Up and out with Captain Witham in several places again to look for oats for Tangier, and among other places to the City granarys, where it seems every company have their granary and obliged to keep such a quantity of corne always there or at a time of scarcity to issue so much at so much a bushell: and a fine thing it is to see their stores of all sorts, for piles for the bridge, and for pipes, a thing I never saw before.
Thence to the office, and there busy all the morning. At noon to my uncle Wight’s, and there dined, my wife being there all the morning. After dinner to White Hall; and there met with Mr. Pierce, and he showed me the Queene’s bed-chamber, and her closett, where she had nothing but some pretty pious pictures, and books of devotion; and her holy water at her head as she sleeps, with her clock by her bed-side, wherein a lamp burns that tells her the time of the night at any time. Thence with him to the Parke, and there met the Queene coming from Chappell, with her Mayds of Honour, all in silver-lace gowns again: which is new to me, and that which I did not think would have been brought up again.
Thence he carried me to the King’s closett: where such variety of pictures, and other things of value and rarity, that I was properly confounded and enjoyed no pleasure in the sight of them; which is the only time in my life that ever I was so at a loss for pleasure, in the greatest plenty of objects to give it me.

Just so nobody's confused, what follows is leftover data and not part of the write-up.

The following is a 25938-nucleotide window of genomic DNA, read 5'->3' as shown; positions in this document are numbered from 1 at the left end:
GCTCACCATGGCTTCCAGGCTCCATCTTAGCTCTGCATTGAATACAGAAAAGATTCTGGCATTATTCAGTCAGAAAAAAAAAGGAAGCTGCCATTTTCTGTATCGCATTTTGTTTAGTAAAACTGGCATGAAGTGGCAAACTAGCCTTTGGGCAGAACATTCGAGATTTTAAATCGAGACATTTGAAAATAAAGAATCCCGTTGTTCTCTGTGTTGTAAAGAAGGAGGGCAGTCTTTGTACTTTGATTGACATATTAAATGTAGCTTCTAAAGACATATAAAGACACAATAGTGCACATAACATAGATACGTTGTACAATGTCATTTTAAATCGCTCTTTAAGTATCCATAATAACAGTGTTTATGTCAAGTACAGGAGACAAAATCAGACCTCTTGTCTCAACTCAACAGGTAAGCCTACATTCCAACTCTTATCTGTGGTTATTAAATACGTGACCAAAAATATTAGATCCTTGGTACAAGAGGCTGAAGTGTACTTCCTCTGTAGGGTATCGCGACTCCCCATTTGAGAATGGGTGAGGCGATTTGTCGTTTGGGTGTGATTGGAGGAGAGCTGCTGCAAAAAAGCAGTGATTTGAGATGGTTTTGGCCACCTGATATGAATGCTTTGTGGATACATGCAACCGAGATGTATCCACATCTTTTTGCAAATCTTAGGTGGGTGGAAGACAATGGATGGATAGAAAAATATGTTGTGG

Thence home, calling in many places and doing abundance of errands to my great content, and at night weary home, where Mr. Creed waited for me, and he and I walked in the garden, where he told me he is now in a hurry fitting himself for sea, and that it remains that he deals as an ingenuous man with me in the business I wot of, which he will do before he goes. But I perceive he will have me do many good turns for him first, both as to his bills coming to him in this office, and also in his absence at the Committee of Tangier, which I promise, and as he acquits himself to me I will willingly do. I would I knew the worst of it, what it is he intends, that so I may either quit my hands of him or continue my kindness still to him.
among the granaries of sleep
where such variety of pictures
I enjoy no pleasure in the sight of them
the greatest plenty turns
to absence in my hands
Erasure poem derived from The Diary of Samuel Pepys, Friday 24 June 1664.